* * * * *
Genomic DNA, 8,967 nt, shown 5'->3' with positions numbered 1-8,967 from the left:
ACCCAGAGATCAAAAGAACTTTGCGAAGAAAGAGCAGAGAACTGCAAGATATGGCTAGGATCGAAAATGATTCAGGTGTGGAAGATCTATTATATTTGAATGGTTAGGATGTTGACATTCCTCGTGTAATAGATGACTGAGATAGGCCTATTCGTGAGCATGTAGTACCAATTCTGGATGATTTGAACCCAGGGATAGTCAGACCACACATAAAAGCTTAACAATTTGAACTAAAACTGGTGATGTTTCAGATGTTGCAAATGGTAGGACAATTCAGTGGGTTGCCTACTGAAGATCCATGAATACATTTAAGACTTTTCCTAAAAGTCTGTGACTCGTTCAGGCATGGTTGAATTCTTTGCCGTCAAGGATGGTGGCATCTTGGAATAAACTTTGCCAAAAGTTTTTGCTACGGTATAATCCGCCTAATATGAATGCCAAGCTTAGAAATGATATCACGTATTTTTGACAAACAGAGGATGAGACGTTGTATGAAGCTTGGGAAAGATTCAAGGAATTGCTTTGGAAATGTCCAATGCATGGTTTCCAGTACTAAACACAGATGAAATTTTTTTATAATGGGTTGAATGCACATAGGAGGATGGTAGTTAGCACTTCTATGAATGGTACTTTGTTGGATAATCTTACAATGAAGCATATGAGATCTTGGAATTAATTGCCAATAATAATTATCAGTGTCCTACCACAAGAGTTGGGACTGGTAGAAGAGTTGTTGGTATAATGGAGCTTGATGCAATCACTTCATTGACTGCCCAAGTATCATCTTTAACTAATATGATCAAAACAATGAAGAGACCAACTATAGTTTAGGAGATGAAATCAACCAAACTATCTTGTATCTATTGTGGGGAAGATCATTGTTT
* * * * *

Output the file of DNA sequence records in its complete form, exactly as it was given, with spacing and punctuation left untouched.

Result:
Genomic DNA, 8,967 nt, shown 5'->3' with positions numbered 1-8,967 from the left:
ACCCAGAGATCAAAAGAACTTTGCGAAGAAAGAGCAGAGAACTGCAAGATATGGCTAGGATCGAAAATGATTCAGGTGTGGAAGATCTATTATATTTGAATGGTTAGGATGTTGACATTCCTCGTGTAATAGATGACTGAGATAGGCCTATTCGTGAGCATGTAGTACCAATTCTGGATGATTTGAACCCAGGGATAGTCAGACCACACATAAAAGCTTAACAATTTGAACTAAAACTGGTGATGTTTCAGATGTTGCAAATGGTAGGACAATTCAGTGGGTTGCCTACTGAAGATCCATGAATACATTTAAGACTTTTCCTAAAAGTCTGTGACTCGTTCAGGCATGGTTGAATTCTTTGCCGTCAAGGATGGTGGCATCTTGGAATAAACTTTGCCAAAAGTTTTTGCTACGGTATAATCCGCCTAATATGAATGCCAAGCTTAGAAATGATATCACGTATTTTTGACAAACAGAGGATGAGACGTTGTATGAAGCTTGGGAAAGATTCAAGGAATTGCTTTGGAAATGTCCAATGCATGGTTTCCAGTACTAAACACAGATGAAATTTTTTTATAATGGGTTGAATGCACATAGGAGGATGGTAGTTAGCACTTCTATGAATGGTACTTTGTTGGATAATCTTACAATGAAGCATATGAGATCTTGGAATTAATTGCCAATAATAATTATCAGTGTCCTACCACAAGAGTTGGGACTGGTAGAAGAGTTGTTGGTATAATGGAGCTTGATGCAATCACTTCATTGACTGCCCAAGTATCATCTTTAACTAATATGATCAAAACAATGAAGAGACCAACTATAGTTTAGGAGATGAAATCAACCAAACTATCTTGTATCTATTGTGGGGAAGATCATTGTTT